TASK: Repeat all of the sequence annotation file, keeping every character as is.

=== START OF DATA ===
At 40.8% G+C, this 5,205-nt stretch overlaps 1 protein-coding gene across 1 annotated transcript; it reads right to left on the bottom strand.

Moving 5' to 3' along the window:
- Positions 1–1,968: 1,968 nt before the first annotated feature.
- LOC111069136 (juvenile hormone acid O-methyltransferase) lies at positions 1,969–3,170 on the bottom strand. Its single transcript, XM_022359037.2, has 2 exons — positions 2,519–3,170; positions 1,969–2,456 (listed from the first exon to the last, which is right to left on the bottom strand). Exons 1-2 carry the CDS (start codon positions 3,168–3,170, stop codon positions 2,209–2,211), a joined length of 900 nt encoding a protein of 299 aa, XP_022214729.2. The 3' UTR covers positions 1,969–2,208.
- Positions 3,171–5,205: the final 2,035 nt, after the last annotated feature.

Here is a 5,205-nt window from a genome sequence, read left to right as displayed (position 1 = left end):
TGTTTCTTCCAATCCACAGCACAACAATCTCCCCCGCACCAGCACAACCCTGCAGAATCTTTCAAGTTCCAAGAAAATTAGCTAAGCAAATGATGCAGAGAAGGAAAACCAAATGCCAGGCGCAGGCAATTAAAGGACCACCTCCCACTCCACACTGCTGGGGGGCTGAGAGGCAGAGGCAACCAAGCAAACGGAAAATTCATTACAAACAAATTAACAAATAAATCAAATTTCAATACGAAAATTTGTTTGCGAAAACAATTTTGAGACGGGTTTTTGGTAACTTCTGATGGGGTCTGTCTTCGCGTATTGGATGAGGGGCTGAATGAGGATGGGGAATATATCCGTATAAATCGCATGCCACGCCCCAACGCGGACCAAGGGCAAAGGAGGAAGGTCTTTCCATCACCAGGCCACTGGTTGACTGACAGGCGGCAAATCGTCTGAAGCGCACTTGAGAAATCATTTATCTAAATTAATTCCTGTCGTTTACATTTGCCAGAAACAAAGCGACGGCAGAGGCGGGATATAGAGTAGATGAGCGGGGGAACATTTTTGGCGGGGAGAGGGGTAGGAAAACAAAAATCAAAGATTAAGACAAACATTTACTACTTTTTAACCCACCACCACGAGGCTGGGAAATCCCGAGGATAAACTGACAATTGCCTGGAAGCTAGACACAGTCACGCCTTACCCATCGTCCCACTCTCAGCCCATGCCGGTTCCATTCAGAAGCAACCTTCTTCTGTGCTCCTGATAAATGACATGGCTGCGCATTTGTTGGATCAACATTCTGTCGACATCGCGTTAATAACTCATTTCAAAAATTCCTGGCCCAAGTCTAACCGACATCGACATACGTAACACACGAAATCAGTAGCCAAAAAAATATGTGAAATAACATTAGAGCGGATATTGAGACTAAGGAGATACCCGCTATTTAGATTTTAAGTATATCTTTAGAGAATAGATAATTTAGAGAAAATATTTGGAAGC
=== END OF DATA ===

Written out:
At 40.8% G+C, this 5,205-nt stretch overlaps 1 protein-coding gene across 1 annotated transcript; it reads right to left on the bottom strand.

Moving 5' to 3' along the window:
- Positions 1–1,968: 1,968 nt before the first annotated feature.
- LOC111069136 (juvenile hormone acid O-methyltransferase) lies at positions 1,969–3,170 on the bottom strand. Its single transcript, XM_022359037.2, has 2 exons — positions 2,519–3,170; positions 1,969–2,456 (listed from the first exon to the last, which is right to left on the bottom strand). Exons 1-2 carry the CDS (start codon positions 3,168–3,170, stop codon positions 2,209–2,211), a joined length of 900 nt encoding a protein of 299 aa, XP_022214729.2. The 3' UTR covers positions 1,969–2,208.
- Positions 3,171–5,205: the final 2,035 nt, after the last annotated feature.

Here is a 5,205-nt window from a genome sequence, read left to right as displayed (position 1 = left end):
TGTTTCTTCCAATCCACAGCACAACAATCTCCCCCGCACCAGCACAACCCTGCAGAATCTTTCAAGTTCCAAGAAAATTAGCTAAGCAAATGATGCAGAGAAGGAAAACCAAATGCCAGGCGCAGGCAATTAAAGGACCACCTCCCACTCCACACTGCTGGGGGGCTGAGAGGCAGAGGCAACCAAGCAAACGGAAAATTCATTACAAACAAATTAACAAATAAATCAAATTTCAATACGAAAATTTGTTTGCGAAAACAATTTTGAGACGGGTTTTTGGTAACTTCTGATGGGGTCTGTCTTCGCGTATTGGATGAGGGGCTGAATGAGGATGGGGAATATATCCGTATAAATCGCATGCCACGCCCCAACGCGGACCAAGGGCAAAGGAGGAAGGTCTTTCCATCACCAGGCCACTGGTTGACTGACAGGCGGCAAATCGTCTGAAGCGCACTTGAGAAATCATTTATCTAAATTAATTCCTGTCGTTTACATTTGCCAGAAACAAAGCGACGGCAGAGGCGGGATATAGAGTAGATGAGCGGGGGAACATTTTTGGCGGGGAGAGGGGTAGGAAAACAAAAATCAAAGATTAAGACAAACATTTACTACTTTTTAACCCACCACCACGAGGCTGGGAAATCCCGAGGATAAACTGACAATTGCCTGGAAGCTAGACACAGTCACGCCTTACCCATCGTCCCACTCTCAGCCCATGCCGGTTCCATTCAGAAGCAACCTTCTTCTGTGCTCCTGATAAATGACATGGCTGCGCATTTGTTGGATCAACATTCTGTCGACATCGCGTTAATAACTCATTTCAAAAATTCCTGGCCCAAGTCTAACCGACATCGACATACGTAACACACGAAATCAGTAGCCAAAAAAATATGTGAAATAACATTAGAGCGGATATTGAGACTAAGGAGATACCCGCTATTTAGATTTTAAGTATATCTTTAGAGAATAGATAATTTAGAGAAAATATTTGGAAGC